To glean further insight, I recently interviewed the CEO and the Managing Partner of These are William Lubrano and his wife, Danielle Dupont.

I caught up with them while they were in San Luis Obispo doing some falconry. Will was the falconer. Falconry is defined as “the hunting of wild quarry in its natural state and habitat by means of a trained bird of prey.” Sounds like something The Most Interesting Man In the World would do. Will and Danielle also mentioned their long-standing involvement in many artisan and theatrical festivals, including management, demonstration, and performance. These details encapsulate my overall impression of them – a true Renaissance man and Renaissance woman who have great passion for interesting projects – and have found themselves front and center in bringing back the classic shave.

They told me it all started with Danielle’s mother and father having a small business in 2003. Truly a “mom and pop” operation, selling handmade shaving soaps. The business kept growing and demand boomed. officially started in 2006 with Will and Danielle taking the reigns.

By visiting their website, you can clearly see the shaving masterpiece it has become. You have tips and tools for whatever classic stage you’re in, from pupil to master. Or as they label it, “Curious” for the starting point; “Inspired” for your first razor; “Enthused” to step-up that razor; and “Determined” for the straight razor. You’ll find a wide variety of razors and sharpening accessories like leather strops, brushes and shaving creams, plus lotions and tonics to help pick your signature scent.

William mentioned that their biggest demographic is men from 18-35, which signifies the shifting change from using throw-away razors to having your own that you sharpen, oil, and maintain. He’s also thrilled at the positive press they’re getting, which includes MSNBC, Shave Magazine, Gizmodo, Details, Martha Stewart, and Cool Tools.

When I asked Danielle about the Made In The USA section of their website, with its 267 products, she said forming ongoing specific relationships with artists and various makers of homemade products is extremely important to them. “If I pull out my phone right now, I could find over 300 artist contacts.”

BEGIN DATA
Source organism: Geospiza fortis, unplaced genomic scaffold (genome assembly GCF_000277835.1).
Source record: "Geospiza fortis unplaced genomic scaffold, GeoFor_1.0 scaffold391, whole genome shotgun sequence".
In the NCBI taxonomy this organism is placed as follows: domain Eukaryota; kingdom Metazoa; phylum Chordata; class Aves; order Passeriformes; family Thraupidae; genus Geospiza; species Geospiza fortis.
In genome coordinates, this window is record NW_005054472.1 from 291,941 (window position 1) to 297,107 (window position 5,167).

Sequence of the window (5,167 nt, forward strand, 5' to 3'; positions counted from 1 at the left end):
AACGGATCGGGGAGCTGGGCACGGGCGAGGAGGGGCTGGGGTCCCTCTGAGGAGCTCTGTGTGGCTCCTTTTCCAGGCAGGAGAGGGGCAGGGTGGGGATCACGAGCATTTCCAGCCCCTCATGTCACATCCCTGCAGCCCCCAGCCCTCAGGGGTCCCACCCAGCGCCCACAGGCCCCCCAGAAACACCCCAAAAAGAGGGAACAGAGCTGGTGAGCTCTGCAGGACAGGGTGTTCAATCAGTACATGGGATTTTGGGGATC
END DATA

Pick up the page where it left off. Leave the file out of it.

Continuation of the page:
They both believe that the products they sell – and the meditative process of classic shaving – bring beauty and simplicity to a complex world. An admirable theme, I think. We all know a warm, slow shave can feel great. And if you consider even one of their custom razors, it’s easy to recognize the beauty they refer to. Take the Hart Steel Custom #58, with a 6/8 spike point and maple Scales, made in Michigan by artisan bladesmith James Arman. The handle looks like a small ivory tusk. The edge length is 2 13/16” with a quarter-hollow razor grind. Each razor is made by an individual craftsman from start to finish. The blades are top notch, as you can see from their website description regarding Hart Steel:

All blades are made from new O-1 tool steel. There are no old forgings or “mystery metal”.
All blades are surface ground before and after heat treating. These razors are guaranteed to be straight for ease of stropping and honing.
All blades are heat treated in a molten salt bath. The salt protects the blades from decarburization and oxidation.
All blades are frozen in liquid nitrogen. The deep freezing assures dimensional stability.
All blades are triple tempered for a final hardness of 62 – 63 HRC.
All blades are finish honed on a vintage Escher hone and hand stropped. Every blade is “shave ready” right out of the box. 

Classic Shaving in the Desert

To build lasting relationships with craftsmen like these, you need to treat people well and do solid work. And Classic Shaving does this on several levels. Their business is family-operated and highly-sustainable. They pay 80% of healthcare to their employees. Will even mentioned that children of employees can come to the warehouse to see what their parents do, and examine all the cool interesting products. Do you remember your fascination with your father’s or grandfather’s shaving kit?